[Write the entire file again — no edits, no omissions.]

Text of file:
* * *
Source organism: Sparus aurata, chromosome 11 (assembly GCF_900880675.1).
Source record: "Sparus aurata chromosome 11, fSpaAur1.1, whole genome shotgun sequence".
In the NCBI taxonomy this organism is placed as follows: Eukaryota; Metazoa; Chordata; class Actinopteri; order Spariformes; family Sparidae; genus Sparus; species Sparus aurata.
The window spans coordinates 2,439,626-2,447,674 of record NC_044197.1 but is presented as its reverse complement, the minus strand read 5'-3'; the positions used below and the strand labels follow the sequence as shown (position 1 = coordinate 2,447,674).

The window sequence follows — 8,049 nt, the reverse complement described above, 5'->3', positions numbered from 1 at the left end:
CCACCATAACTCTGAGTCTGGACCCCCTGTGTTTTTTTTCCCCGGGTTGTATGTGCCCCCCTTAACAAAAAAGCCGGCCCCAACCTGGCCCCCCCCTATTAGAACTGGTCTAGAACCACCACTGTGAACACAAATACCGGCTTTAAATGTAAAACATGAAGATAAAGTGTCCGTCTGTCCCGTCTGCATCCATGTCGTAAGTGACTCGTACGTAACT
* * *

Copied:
Source organism: Sparus aurata, chromosome 11 (assembly GCF_900880675.1).
Source record: "Sparus aurata chromosome 11, fSpaAur1.1, whole genome shotgun sequence".
In the NCBI taxonomy this organism is placed as follows: Eukaryota; Metazoa; Chordata; class Actinopteri; order Spariformes; family Sparidae; genus Sparus; species Sparus aurata.
The window spans coordinates 2,439,626-2,447,674 of record NC_044197.1 but is presented as its reverse complement, the minus strand read 5'-3'; the positions used below and the strand labels follow the sequence as shown (position 1 = coordinate 2,447,674).

The window sequence follows — 8,049 nt, the reverse complement described above, 5'->3', positions numbered from 1 at the left end:
CCACCATAACTCTGAGTCTGGACCCCCTGTGTTTTTTTTCCCCGGGTTGTATGTGCCCCCCTTAACAAAAAAGCCGGCCCCAACCTGGCCCCCCCCTATTAGAACTGGTCTAGAACCACCACTGTGAACACAAATACCGGCTTTAAATGTAAAACATGAAGATAAAGTGTCCGTCTGTCCCGTCTGCATCCATGTCGTAAGTGACTCGTACGTAACT